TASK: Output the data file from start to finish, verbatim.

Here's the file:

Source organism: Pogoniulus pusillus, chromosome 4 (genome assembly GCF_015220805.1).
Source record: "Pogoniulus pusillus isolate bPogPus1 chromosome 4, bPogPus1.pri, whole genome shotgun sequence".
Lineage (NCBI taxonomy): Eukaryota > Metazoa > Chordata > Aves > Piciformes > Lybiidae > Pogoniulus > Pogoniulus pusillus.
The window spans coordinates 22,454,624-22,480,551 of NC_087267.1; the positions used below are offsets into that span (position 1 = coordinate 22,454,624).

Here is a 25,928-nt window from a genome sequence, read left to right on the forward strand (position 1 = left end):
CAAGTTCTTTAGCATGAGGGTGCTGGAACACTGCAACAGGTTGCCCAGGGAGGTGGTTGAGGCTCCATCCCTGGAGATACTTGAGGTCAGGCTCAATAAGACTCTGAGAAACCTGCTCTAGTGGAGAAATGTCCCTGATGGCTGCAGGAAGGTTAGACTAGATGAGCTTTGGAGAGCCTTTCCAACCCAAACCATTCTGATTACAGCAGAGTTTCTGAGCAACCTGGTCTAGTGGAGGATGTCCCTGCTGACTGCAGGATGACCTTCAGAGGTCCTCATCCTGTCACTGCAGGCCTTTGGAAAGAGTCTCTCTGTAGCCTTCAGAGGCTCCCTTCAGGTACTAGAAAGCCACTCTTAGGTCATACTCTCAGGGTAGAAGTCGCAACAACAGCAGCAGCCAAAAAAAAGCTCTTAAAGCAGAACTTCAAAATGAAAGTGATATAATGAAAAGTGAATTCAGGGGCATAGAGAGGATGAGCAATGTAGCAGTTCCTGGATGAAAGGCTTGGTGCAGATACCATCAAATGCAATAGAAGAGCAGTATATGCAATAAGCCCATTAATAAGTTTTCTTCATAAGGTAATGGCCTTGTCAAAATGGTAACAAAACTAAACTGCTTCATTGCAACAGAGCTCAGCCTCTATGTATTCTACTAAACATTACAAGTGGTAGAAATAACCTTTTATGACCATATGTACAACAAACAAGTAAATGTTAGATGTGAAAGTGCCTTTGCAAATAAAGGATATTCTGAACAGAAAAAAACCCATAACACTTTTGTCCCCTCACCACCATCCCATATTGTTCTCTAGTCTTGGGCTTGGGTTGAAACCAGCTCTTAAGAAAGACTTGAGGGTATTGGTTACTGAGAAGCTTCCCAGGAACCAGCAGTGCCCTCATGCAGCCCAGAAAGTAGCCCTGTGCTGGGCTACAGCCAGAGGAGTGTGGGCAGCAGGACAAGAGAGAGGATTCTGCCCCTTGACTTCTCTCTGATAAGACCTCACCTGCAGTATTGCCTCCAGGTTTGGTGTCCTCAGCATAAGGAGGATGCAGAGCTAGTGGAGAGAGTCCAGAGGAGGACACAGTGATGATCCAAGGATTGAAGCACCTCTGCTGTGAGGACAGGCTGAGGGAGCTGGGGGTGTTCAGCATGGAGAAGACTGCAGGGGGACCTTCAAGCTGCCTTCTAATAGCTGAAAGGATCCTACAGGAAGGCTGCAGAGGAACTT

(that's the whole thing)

Source organism: Pogoniulus pusillus, chromosome 4 (genome assembly GCF_015220805.1).
Source record: "Pogoniulus pusillus isolate bPogPus1 chromosome 4, bPogPus1.pri, whole genome shotgun sequence".
Lineage (NCBI taxonomy): Eukaryota > Metazoa > Chordata > Aves > Piciformes > Lybiidae > Pogoniulus > Pogoniulus pusillus.
The window spans coordinates 22,454,624-22,480,551 of NC_087267.1; the positions used below are offsets into that span (position 1 = coordinate 22,454,624).

Here is a 25,928-nt window from a genome sequence, read left to right on the forward strand (position 1 = left end):
CAAGTTCTTTAGCATGAGGGTGCTGGAACACTGCAACAGGTTGCCCAGGGAGGTGGTTGAGGCTCCATCCCTGGAGATACTTGAGGTCAGGCTCAATAAGACTCTGAGAAACCTGCTCTAGTGGAGAAATGTCCCTGATGGCTGCAGGAAGGTTAGACTAGATGAGCTTTGGAGAGCCTTTCCAACCCAAACCATTCTGATTACAGCAGAGTTTCTGAGCAACCTGGTCTAGTGGAGGATGTCCCTGCTGACTGCAGGATGACCTTCAGAGGTCCTCATCCTGTCACTGCAGGCCTTTGGAAAGAGTCTCTCTGTAGCCTTCAGAGGCTCCCTTCAGGTACTAGAAAGCCACTCTTAGGTCATACTCTCAGGGTAGAAGTCGCAACAACAGCAGCAGCCAAAAAAAAGCTCTTAAAGCAGAACTTCAAAATGAAAGTGATATAATGAAAAGTGAATTCAGGGGCATAGAGAGGATGAGCAATGTAGCAGTTCCTGGATGAAAGGCTTGGTGCAGATACCATCAAATGCAATAGAAGAGCAGTATATGCAATAAGCCCATTAATAAGTTTTCTTCATAAGGTAATGGCCTTGTCAAAATGGTAACAAAACTAAACTGCTTCATTGCAACAGAGCTCAGCCTCTATGTATTCTACTAAACATTACAAGTGGTAGAAATAACCTTTTATGACCATATGTACAACAAACAAGTAAATGTTAGATGTGAAAGTGCCTTTGCAAATAAAGGATATTCTGAACAGAAAAAAACCCATAACACTTTTGTCCCCTCACCACCATCCCATATTGTTCTCTAGTCTTGGGCTTGGGTTGAAACCAGCTCTTAAGAAAGACTTGAGGGTATTGGTTACTGAGAAGCTTCCCAGGAACCAGCAGTGCCCTCATGCAGCCCAGAAAGTAGCCCTGTGCTGGGCTACAGCCAGAGGAGTGTGGGCAGCAGGACAAGAGAGAGGATTCTGCCCCTTGACTTCTCTCTGATAAGACCTCACCTGCAGTATTGCCTCCAGGTTTGGTGTCCTCAGCATAAGGAGGATGCAGAGCTAGTGGAGAGAGTCCAGAGGAGGACACAGTGATGATCCAAGGATTGAAGCACCTCTGCTGTGAGGACAGGCTGAGGGAGCTGGGGGTGTTCAGCATGGAGAAGACTGCAGGGGGACCTTCAAGCTGCCTTCTAATAGCTGAAAGGATCCTACAGGAAGGCTGCAGAGGAACTT